. . . She . . . [believes] that "the torture of her daily shame would . . . work out another purity than that which she had lost; more saint-like, because the result of martyrdom" (Bloom 83).
The message of the book is that she who is branded evil by a self-described Christian community may, in fact, be the most Christian member of that community. In a final great irony, Hester herself by the end of the book becomes a counselor to others, including the very Puritans who had judged and marked her, precisely because she has accepted, endured, and transcended condemnation at the hands of their Puritan society:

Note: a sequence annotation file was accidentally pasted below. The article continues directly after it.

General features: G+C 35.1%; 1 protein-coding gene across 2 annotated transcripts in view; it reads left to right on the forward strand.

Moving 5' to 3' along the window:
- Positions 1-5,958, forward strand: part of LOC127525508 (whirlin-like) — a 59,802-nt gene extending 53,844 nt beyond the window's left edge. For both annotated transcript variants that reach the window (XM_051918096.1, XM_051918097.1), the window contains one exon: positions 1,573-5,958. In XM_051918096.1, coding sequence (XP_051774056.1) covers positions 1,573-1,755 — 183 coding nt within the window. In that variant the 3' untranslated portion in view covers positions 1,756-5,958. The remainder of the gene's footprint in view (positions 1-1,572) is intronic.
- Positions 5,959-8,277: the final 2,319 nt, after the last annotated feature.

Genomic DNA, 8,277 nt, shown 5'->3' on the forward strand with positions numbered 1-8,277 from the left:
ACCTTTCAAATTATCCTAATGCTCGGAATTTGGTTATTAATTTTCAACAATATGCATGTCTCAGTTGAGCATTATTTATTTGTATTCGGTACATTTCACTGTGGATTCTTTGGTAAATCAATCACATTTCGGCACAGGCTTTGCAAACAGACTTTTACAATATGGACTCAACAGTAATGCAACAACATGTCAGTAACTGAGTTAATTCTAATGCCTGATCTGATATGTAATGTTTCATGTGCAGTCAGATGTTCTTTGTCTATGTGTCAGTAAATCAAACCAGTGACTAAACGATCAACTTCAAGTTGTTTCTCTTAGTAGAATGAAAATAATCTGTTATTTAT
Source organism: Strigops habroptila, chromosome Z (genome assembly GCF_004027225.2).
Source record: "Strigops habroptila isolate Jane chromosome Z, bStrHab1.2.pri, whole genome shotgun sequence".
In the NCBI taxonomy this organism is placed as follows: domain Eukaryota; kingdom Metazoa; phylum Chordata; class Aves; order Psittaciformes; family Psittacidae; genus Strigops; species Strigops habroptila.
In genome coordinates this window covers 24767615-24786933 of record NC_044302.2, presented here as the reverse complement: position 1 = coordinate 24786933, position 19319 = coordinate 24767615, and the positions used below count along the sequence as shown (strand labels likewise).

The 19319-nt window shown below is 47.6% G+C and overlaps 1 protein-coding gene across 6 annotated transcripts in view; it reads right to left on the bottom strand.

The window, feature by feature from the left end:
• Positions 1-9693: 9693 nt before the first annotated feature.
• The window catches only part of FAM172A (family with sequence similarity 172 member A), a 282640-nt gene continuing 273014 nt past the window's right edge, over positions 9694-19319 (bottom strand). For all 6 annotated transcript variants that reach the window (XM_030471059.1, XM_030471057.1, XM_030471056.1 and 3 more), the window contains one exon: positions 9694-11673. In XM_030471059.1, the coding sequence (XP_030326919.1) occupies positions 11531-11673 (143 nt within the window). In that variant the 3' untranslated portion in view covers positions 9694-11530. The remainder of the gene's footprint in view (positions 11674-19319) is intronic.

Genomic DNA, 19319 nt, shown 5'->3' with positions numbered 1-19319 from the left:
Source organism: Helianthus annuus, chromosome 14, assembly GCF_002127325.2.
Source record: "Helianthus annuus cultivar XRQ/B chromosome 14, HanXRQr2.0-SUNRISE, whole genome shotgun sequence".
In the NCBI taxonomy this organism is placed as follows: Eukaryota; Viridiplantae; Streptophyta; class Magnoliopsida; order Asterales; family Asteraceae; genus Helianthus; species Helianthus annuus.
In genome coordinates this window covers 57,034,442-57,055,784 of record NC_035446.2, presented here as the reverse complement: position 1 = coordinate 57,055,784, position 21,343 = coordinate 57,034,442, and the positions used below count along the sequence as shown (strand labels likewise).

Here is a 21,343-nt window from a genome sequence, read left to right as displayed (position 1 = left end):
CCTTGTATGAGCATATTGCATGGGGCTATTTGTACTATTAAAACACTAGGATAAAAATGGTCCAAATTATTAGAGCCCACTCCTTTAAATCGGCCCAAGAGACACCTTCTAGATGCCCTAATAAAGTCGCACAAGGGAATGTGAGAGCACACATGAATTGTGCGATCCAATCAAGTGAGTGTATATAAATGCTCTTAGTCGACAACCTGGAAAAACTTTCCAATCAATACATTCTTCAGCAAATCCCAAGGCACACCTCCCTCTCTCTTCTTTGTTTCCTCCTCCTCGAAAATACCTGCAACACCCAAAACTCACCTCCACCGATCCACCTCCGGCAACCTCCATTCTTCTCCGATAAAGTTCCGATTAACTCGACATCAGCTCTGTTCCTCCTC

. . . As Hester Prynne had no selfish ends, nor lived in any measure for her own profit and enjoyment, people brought all their sorrows and perplexities, and besought her counsel, as one who had herself gone through a mighty trouble (Hawthorne 185).
Hester, still marked by the scarlet letter, lives her life precisely in the loving and forgiving way Jesus Christ taught his followers to live. The message of the book might be, He who is without sin cast the first stone. Tellingly, like the woman in the Bible who was about to be stoned for her sexual activities, Hester also develops into a genuinely spiritual individual. She becomes the truly faithful Christian, learning from her own sin and subsequent suffering and serving others with a generous compassion. The Puritans, on the other hand, are cruel traitors to the creed of love and forgiveness they profess to ch